September 11, 2001 was the first day of my fall semester class at New York University (NYU). I was on my second and final year taking up my Master's Degree in Food Studies and Food Management. That day, I woke up around 8:30AM to a mind-blowing news report. “A stupid plane crashed on the Tower 1 of the World Trade Center,” my Jewish roommate told me, laughing.
“I think this is a terrorist attack,” I told my roommate as I watched the video on our TV screen. My father had worked as a security adviser for the United Nations Development Programme so I knew about such things. My roommate didn’t buy the terrorist idea and just laughed it off. The anchors of the New York TV newscast also appeared unable to wrap their heads around what was happening. And just as my roommate and I continued watching and arguing, the second plane hit the second tower. “There is no way this can be an accident,” I told myself. “What are the chances of two planes hitting the same complex in one morning?” I was stunned.
There was still no announcement of classes or work getting canceled so I decided to head to school. As per usual, I left the dorm at 9AM and took the subway. It would usually take me about 30 minutes to reach the campus so I was confident I could make it to my 10AM class. But after a few minutes, my train came to a halt between stations. The conductor announced that due to a fire at the World Trade Center, our train was unable to move forward. No explanation followed. We were stuck inside the train for an hour without an inkling why.
We were eventually let out at the Union Square Station. I had to board another train that stops at the station near my school. As I was walking out of the subway, I saw people crying, women and men. There was a group of people listening to the news on the radio, tears falling from their eyes.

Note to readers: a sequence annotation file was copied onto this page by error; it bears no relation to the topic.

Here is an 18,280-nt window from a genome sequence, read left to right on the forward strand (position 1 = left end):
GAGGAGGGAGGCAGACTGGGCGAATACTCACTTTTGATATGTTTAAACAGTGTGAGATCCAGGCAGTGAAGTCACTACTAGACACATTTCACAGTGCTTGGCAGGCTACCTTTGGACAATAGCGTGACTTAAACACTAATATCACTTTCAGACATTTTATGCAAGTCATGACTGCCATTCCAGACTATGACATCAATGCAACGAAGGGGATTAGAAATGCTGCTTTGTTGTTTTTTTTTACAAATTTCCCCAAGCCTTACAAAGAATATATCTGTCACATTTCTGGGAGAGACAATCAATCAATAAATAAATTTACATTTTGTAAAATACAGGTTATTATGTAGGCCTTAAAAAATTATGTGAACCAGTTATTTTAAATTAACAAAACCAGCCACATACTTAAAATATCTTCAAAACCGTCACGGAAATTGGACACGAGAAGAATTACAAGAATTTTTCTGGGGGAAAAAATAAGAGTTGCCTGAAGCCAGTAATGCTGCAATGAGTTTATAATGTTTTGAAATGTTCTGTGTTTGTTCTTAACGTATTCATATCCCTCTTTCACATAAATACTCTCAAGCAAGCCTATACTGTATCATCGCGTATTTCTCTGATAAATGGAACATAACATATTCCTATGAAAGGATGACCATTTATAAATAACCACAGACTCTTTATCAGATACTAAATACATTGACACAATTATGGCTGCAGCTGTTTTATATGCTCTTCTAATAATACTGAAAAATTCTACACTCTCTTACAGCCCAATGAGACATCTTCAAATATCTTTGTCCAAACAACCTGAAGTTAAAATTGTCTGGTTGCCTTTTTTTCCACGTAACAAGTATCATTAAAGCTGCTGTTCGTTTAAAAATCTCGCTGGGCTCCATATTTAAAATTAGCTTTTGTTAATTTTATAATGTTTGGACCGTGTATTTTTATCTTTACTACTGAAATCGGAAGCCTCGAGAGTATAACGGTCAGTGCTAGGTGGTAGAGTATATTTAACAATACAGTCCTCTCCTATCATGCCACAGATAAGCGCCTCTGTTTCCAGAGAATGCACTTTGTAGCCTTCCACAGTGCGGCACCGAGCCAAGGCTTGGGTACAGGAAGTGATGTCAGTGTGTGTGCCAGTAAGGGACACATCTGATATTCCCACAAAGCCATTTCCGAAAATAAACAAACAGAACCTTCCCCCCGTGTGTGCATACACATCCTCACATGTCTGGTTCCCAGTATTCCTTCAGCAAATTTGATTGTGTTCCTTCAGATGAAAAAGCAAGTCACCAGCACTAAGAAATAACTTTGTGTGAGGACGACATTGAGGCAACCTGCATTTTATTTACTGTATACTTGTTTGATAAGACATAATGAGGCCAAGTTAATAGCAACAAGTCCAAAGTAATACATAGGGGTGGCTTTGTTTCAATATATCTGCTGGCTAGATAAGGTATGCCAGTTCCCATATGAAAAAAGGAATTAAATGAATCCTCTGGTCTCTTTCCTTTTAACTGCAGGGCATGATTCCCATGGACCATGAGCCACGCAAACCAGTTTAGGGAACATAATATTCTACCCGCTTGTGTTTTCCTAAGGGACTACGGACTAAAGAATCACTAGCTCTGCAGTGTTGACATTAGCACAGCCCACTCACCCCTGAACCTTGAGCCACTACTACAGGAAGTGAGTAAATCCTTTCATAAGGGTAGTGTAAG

As I was walking on 6th Avenue, I glanced at the World Trade Center’s direction and saw Tower 2 collapse. It was several blocks away from where I was standing, but it looked as if it was going to roll down towards my direction. Mushroom clouds appeared like an atomic bomb explosion.
I was in complete shock while trying to take in everything that was happening. But I still got to walk towards the campus and proceeded to our 10th floor classroom. I entered through the back and quietly sat on the first vacant chair I saw. I got a scolding for being late on my first day of class. All eyes were on me. I wanted to speak but the moment offered no words. Finally, after a few moments, I managed to say, “The World Trade Center just collapsed.”
My classmates stood up, looked out the windows and saw the wreckage for themselves. It was chaos after that. Everyone started to pick up their phones to check on family and friends. But calls couldn’t get thru. Lines were disconnected. After a while, students were sent home.
Outside, it was like a dead zone. There was no public transportation—no buses or taxis, only people trying to walk as fast as they can. There were long lines in the ATM machines, which were already running out of cash. Everyone looked worried, scared.
It was already late afternoon when I got home. The phone lines only got restored in the evening. That was the only time I got to talk to my mother and brother who were living in different areas in Manhattan.